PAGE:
Flights to Europe, Japan and Hawaii are longer in hours, but no air journey I've ever been on seemed as long as the venture through the silent night from Tampa Bay to Calgary on June 7, 2004.
It was a couple of hours after Tampa's team had won the Stanley Cup in a season when the Flames won the hearts of Calgarians.
The memory returns today as the Flames arrive in Tampa for the first time since that crushing defeat.
When the seven Flames players remaining from that seven-game series of three-and-a-half years ago enter the St. Pete Times Forum and walk to the visitor's dressing room to prep for tomorrow's clash with the host Lightning, they are certain to have a flashback to the evening their dreams were shattered.
Captain Jarome Iginla was talking about it yesterday.
"I'll never forget being in the locker room right after we lost," Iginla said. "Having to hear the crowd roar, knowing they were roaring when each player was holding the Cup, it's one of the hardest things I've ever had to go through. That stinks - a memory I'll never forget."
There will be plenty of what ifs as the seven from '04 reflect.
Miikka Kiprusoff will recall the two goals by Ruslan Fedotenko and wonder what he could have done differently.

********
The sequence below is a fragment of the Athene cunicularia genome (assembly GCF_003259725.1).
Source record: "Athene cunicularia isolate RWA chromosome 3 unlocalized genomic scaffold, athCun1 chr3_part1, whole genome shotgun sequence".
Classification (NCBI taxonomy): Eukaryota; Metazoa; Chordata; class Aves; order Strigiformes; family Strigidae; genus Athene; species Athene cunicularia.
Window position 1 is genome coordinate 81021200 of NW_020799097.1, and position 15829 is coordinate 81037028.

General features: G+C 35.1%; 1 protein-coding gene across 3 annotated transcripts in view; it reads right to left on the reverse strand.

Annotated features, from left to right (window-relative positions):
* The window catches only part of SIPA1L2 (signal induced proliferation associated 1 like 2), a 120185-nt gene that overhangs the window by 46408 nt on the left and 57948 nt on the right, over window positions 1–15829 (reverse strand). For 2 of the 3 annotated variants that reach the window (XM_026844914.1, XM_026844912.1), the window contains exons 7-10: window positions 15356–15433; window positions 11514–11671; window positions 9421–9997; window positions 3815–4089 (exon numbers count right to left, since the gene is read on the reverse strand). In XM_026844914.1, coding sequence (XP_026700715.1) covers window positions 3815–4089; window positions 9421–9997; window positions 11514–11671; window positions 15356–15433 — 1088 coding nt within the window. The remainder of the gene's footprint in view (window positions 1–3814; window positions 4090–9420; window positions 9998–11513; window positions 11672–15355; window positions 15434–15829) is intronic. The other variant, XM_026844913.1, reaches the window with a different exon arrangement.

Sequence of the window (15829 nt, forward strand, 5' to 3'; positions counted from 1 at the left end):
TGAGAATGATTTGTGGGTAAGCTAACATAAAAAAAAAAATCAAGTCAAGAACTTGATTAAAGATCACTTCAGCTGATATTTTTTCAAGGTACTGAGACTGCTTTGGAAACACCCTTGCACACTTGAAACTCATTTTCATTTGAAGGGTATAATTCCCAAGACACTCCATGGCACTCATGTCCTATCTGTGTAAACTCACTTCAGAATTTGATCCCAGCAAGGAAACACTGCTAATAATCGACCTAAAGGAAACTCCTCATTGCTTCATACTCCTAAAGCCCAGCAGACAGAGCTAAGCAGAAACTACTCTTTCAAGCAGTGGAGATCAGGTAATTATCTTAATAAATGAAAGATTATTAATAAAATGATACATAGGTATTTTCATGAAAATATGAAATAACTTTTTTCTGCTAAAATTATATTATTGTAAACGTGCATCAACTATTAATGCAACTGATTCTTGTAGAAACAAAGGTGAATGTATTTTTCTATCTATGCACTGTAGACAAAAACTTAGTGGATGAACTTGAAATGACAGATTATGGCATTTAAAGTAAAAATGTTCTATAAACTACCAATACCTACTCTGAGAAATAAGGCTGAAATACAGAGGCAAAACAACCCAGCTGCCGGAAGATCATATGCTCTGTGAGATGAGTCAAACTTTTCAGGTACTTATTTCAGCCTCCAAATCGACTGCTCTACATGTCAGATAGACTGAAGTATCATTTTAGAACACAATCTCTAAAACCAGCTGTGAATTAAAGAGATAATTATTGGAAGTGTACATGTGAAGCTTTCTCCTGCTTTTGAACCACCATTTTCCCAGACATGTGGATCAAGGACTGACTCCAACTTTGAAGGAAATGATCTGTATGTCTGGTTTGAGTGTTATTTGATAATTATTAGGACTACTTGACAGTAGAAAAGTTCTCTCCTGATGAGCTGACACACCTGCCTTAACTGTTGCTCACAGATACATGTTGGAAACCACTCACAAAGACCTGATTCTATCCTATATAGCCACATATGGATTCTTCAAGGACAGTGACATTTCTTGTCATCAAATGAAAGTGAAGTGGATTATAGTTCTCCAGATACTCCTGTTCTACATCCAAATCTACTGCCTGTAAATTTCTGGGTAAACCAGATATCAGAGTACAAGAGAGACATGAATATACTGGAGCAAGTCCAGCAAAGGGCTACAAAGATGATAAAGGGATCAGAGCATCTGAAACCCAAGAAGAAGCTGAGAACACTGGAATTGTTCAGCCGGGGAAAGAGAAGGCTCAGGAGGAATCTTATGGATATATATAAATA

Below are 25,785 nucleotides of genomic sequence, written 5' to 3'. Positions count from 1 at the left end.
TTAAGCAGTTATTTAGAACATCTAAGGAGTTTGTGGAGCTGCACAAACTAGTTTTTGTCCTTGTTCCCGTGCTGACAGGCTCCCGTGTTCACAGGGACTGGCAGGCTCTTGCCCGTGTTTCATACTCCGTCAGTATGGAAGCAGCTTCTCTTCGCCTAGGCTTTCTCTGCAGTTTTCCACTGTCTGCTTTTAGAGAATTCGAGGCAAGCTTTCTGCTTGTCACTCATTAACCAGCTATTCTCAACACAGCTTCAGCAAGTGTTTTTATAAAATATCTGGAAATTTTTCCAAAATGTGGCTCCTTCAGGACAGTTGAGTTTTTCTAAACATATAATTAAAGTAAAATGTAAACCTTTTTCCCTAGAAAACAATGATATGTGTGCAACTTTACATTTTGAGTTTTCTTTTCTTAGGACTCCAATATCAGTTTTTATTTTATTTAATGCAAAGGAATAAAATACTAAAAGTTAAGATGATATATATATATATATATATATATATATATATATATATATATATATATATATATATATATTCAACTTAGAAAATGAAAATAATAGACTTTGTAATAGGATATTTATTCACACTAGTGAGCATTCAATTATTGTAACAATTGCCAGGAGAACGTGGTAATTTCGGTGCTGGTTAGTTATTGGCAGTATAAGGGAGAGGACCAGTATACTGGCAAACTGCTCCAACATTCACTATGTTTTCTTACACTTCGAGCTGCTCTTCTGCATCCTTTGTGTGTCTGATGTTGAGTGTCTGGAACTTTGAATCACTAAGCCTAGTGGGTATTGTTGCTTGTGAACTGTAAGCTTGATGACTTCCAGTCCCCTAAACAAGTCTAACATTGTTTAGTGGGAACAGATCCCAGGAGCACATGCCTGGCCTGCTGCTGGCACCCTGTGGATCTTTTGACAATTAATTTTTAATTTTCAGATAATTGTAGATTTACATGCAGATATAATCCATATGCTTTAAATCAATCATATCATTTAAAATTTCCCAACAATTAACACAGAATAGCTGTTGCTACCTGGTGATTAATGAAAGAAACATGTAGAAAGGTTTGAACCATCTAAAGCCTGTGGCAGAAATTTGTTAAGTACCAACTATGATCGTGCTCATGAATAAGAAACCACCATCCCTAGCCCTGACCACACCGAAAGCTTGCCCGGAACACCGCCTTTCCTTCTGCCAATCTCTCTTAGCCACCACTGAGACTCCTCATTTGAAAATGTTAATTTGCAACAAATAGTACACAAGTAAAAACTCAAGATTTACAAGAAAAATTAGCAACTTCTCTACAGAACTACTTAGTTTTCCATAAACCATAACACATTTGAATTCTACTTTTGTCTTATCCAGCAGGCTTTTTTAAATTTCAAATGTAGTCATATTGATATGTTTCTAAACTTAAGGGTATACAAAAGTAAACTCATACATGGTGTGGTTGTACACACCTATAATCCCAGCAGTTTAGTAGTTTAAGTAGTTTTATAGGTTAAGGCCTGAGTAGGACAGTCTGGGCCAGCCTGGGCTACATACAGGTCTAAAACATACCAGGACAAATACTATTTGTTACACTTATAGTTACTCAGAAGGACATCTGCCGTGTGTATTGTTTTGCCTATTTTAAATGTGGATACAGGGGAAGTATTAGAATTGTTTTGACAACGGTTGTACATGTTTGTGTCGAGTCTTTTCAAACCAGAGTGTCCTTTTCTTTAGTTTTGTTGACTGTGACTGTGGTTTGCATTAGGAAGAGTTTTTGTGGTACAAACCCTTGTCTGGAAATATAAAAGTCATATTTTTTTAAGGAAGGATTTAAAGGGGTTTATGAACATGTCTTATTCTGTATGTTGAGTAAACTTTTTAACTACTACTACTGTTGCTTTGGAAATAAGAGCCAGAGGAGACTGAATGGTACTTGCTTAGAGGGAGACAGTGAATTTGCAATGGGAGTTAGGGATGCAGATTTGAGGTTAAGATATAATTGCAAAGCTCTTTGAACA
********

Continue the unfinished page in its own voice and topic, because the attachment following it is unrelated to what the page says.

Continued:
Iginla will muse about a couple of missed scoring chances.
So will his centreman of the day, Craig Conroy, who had the Flames' only goal in the 2-1 loss.
Mostly, though, he'll wonder about the very borderline penalty referee Kerry Fraser assessed to Andrew Ference with 1:01 remaining, when the Flames were applying great pressure seeking a tying goal.
Defenceman Robyn Regehr will remember how his defence partner, Jordan Leopold, was robbed by Nikolai Khabibulin on a great chance to deadlock the contest with a minute and 20 seconds remaining.
Matthew Lombardi, who didn't play in the finals after suffering a concussion in the second round against the Detroit Red Wings, may mull over a chance where his blazing speed could have produced a goal or saved one.
Dion Phaneuf, who wasn't on that team but Flames property at the time, might be moved to wonder if he could have made a difference in Tampa on that sweltering summer evening.
The guys who were in Florida the night the Cup came to the Sunshine State might contemplate whether the trip was even necessary had the video goal judges at Saddledome taken longer to review Martin Gelinas' apparent goal in the third period that may have stood as the Cup-winning tally two evenings earlier .
Mostly, though, they'll recall the hurt, the feeling of being failures and the sobs they wept in the aftermath.
The broadcaster, remembering a much more jubilant flight back from Montreal with the Cup on May 25, 1989, will again feel terrible for the guys that sacrificed so much only to lose in Game 7.
It's not easy getting that drink, and as Flame players drank Molson Canadian flying home from Tampa that last time, many of them came to the front of the plane apologizing to owners, management, trainers and broadcasters for what they felt was a failure.
They weren't, but it's that mantra that makes hockey so great -- it's the Stanley Cup or nothing.